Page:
That being said, I'm fairly certain that Uri (not his real name™) is not a superhero, but I can't say I'm 100% convinced.
Uri was admittedly a bit of an anomaly in my trauma bay, in that he was shot in the late evening rather than in the middle of the night. I don't think his attackers were thinking of me personally when they shot him in the chest, head, and neck so early (relatively) in the day, but I appreciated it nonetheless. No one likes to be in the operating theatre at 2 AM. NO ONE.
When the call first came in from the first responders, it sounded pretty grim (from what we could hear). Multiple gunshot wounds to the head, multiple gunshot wounds to the torso. That's the sort of call that prompts the nurses to put the body bag under the sheets on the gurney before the patient even arrives. When he got to me 15 minutes later just before 9 PM, I was expecting to see them doing chest compressions. Instead, what greeted me was a pretty awake young Uri.
"Hey Doc, this is Uri. Multiple gunshot wounds, two to the back of the head, two to the chest. He was pretty altered when we first got there, but he's started to come around. His vitals have been ok though his pulse has been in the 140s the whole time."
Wait wait wait, how in the hell does someone who has been shot in the head start to come around? This didn't make sense. At all. I started to try to convince myself that this would end up being nothing and I started thinking of going to bed soon, but my Inner Pessimist wouldn't let me. "At least disrobe the patient and look at the holes first, dummy!" it wisely told me.
It took all of 2 seconds for me to realise how wrong I was. I hate when my Inner Pessimist is right. He had a gunshot wound to the right upper chest, one to the left lower chest, two on the back of his head, two on the left side of his neck, an exit wound on his right upper back, and another on his right lower back.
Those of you who know your anatomy can see already how bad this looked. Those of you who don't know anatomy, well you probably got it quickly too. An entrance on one side of the chest and an exit on the other is a Very Bad Thing.
I palpated the back of his scalp where the wounds were, and I could feel broken bits of bone underneath. But Uri was looking at me and talking, so I figured the bullet probably went in, bounced off the skull, and came right back out. "Don't be so sure!" my Inner Pessimist told me. Sigh. I next moved down to his chest. He had decreased breath sounds on the left (that's bad), and no breath sounds on the right (that's worse), but his heart was beating. Fast, but beating. I then pushed on his abdomen and he groaned and tried to grab my hands.
Damn. One thing I hadn't seen Uri do yet is move his legs. I asked him to move them, and they didn't budge. Maybe he didn't hear me through all the hustle and bustle going on around him. I asked him again (louder) to move his legs. "I'm trying, Doc. I can't."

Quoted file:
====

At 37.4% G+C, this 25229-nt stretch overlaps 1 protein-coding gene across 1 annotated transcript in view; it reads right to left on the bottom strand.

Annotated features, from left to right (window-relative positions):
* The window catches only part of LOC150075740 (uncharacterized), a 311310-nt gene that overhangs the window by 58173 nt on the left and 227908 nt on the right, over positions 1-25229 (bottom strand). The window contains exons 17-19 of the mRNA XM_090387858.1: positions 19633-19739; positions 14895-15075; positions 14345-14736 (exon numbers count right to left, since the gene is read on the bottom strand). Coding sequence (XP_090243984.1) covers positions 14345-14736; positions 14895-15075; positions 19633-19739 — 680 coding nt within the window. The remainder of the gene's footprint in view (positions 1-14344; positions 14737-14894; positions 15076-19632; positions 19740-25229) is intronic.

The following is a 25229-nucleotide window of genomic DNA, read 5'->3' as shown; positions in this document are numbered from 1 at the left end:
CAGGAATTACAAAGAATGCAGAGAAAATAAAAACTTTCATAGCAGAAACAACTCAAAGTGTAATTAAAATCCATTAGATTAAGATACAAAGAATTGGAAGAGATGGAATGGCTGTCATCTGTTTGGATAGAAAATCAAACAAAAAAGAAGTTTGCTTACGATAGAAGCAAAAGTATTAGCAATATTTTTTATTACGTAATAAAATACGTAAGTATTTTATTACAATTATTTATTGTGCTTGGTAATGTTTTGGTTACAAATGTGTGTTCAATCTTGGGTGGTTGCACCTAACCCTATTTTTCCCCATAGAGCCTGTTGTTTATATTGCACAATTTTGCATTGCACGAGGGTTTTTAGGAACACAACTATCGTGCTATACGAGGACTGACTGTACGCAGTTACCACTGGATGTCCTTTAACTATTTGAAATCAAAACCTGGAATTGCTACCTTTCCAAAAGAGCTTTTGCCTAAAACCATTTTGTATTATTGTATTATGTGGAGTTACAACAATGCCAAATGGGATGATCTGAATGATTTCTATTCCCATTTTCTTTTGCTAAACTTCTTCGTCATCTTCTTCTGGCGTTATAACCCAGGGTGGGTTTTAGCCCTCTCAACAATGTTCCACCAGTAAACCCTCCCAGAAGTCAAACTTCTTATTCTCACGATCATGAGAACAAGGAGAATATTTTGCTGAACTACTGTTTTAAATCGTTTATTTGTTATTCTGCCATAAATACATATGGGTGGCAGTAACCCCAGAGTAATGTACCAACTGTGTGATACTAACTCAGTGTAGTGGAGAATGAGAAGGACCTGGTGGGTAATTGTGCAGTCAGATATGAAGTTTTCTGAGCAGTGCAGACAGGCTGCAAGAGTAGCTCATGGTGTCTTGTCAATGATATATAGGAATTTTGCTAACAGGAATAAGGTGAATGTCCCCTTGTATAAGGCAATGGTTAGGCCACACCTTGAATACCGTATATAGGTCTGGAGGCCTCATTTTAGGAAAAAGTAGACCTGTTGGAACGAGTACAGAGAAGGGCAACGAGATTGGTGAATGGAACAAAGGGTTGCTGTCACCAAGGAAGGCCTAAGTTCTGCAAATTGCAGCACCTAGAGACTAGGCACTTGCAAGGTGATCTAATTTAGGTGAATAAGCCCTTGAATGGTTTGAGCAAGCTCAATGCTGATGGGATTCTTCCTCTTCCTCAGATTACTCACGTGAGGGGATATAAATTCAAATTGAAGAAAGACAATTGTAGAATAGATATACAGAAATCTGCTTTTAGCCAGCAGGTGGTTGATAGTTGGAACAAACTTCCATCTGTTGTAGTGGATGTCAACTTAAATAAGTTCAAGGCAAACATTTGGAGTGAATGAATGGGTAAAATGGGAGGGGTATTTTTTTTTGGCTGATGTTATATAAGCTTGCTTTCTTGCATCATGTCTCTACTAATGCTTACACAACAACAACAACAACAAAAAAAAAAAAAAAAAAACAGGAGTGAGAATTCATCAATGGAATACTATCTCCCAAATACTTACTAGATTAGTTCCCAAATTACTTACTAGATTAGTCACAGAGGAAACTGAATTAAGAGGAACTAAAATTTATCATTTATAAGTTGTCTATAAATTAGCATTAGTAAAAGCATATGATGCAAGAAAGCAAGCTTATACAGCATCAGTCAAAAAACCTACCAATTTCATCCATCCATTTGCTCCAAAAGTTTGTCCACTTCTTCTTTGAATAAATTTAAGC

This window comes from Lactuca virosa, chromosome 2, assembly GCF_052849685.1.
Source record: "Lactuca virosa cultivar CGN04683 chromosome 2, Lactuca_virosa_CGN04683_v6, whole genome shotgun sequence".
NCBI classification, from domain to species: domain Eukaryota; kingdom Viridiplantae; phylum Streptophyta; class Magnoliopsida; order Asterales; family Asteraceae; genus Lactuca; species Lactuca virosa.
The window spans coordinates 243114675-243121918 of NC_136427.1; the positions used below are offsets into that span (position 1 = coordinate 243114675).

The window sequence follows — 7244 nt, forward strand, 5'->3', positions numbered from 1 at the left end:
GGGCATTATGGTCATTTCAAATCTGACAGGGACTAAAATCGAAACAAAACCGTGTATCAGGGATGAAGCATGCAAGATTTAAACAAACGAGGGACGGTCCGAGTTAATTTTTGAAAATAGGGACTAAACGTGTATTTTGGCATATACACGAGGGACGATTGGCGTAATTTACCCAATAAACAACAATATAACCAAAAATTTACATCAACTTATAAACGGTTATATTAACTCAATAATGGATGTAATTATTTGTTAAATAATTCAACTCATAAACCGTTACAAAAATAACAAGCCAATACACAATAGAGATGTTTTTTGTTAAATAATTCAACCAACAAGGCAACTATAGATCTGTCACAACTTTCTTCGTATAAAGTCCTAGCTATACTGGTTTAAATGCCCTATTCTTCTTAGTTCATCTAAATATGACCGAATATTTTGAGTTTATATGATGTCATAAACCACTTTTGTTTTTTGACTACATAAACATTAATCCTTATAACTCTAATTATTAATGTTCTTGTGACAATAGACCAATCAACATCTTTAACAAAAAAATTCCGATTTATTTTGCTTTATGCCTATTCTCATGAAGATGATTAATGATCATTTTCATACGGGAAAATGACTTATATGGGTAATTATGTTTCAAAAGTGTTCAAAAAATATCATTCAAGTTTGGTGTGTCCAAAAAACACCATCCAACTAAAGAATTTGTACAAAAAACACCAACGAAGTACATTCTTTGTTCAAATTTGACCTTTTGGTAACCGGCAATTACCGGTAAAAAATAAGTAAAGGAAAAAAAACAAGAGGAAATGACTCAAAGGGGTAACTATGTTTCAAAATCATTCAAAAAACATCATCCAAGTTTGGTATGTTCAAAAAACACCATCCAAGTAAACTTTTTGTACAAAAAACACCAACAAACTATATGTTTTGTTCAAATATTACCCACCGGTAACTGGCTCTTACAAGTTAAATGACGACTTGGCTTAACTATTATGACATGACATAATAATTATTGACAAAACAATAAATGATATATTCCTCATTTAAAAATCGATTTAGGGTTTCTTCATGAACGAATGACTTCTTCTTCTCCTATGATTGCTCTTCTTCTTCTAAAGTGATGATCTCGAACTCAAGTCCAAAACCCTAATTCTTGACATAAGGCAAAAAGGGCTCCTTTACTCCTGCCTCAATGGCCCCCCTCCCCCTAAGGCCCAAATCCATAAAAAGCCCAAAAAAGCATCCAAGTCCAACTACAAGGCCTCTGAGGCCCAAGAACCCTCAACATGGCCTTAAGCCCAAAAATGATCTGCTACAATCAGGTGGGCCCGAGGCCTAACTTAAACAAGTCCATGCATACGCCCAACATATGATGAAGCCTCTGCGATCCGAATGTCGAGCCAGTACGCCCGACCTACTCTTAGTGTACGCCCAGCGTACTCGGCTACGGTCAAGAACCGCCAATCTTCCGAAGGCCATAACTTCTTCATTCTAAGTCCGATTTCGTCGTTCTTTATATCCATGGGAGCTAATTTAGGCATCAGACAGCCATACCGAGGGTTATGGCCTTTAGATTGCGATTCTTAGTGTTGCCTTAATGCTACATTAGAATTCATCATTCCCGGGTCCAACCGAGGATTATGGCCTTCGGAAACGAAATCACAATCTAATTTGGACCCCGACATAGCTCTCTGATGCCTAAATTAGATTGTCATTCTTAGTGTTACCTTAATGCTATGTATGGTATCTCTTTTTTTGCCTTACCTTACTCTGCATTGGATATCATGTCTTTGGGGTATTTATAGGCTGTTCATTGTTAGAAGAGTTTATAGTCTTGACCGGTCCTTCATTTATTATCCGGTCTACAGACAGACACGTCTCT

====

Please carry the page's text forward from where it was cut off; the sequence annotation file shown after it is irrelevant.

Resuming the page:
Shit. SHIT. SHITSHITSHITSHIT
I now had potential injuries to the head, chest, abdomen, and spine, all at the same time. I had no need for a chest X-ray to make the diagnosis of either pneumothorax or hemothorax (it didn't matter which) on both sides, because he needed bilateral chest tubes regardless. But I needed a quick look into the abdomen to make sure he needed immediate surgery, because I wasn't sure the bullet had gone from the chest into the abdomen ("IT DID! HE DOES!" yelled Inner Pessimist). I did a quick ultrasound which showed obviously fluid around his spleen, liver, and bladder. Blood.
Well, damn it.
We quickly put in the chest tubes and then wheeled him down to the operating theatre (2 AM is no fun, but 9 PM is reasonably ok). In his abdomen I found holes in his left diaphragm, liver, and stomach, all of which I repaired. After surgery we left him on the ventilator, but he still woke up and was opening his eyes and trying to talk. Whew, at least his brain isn't injured I thought to myself.
We went straight from the operating theatre to the CT scanner to get a better look at where the bullets went. Starting with the brain, Uri surprised the hell out of me.
Moving down to the chest, the bullet on the left side had indeed gone through the chest, into the abdomen, and through the spine at T11. As I suspected, Uri was paralysed. God damn it. The bullet in the right chest had gone straight through his right lung, fracturing a couple of ribs on the way in and out. No huge deal there, the chest tube should suffice. But then I looked at the abdomen . . .
I almost couldn't believe my eyes when I saw that the bullet had also lacerated his aorta. If you look at the white structure circled in red (that's the aorta), it looks like it's split in two. Because it is. (Note this is not Uri's abdomen - his looked much worse.) You can probably imagine that having a laceration in the largest blood vessel in the body should result in death, and in the vast majority of cases it does.
Uri, however, had survived not one, not two, not three, not four, but five different injuries (brain, liver, lung, stomach, aorta) that could (and possibly should) have killed him.
But none of them did.
Is Uri a superhero? That depends - is living a super power? Well, maybe "living" isn't the right term. Is surviving multiple horrific injuries that should have been fatal considered a super power? And if so, what would his superhero name be? We can't use The Boy Who Lived, because some silly wizard already took that one (yes, I'm a huge Harry Potter nerd. Sue me). How about The Living Kid? No? Survival Man? Still no? Oh oh oh I got it, how about Duraboy! No no, I got it - Existo!
Hey, it's a better super power than "I have a cave and a car and a grappling hook on my belt."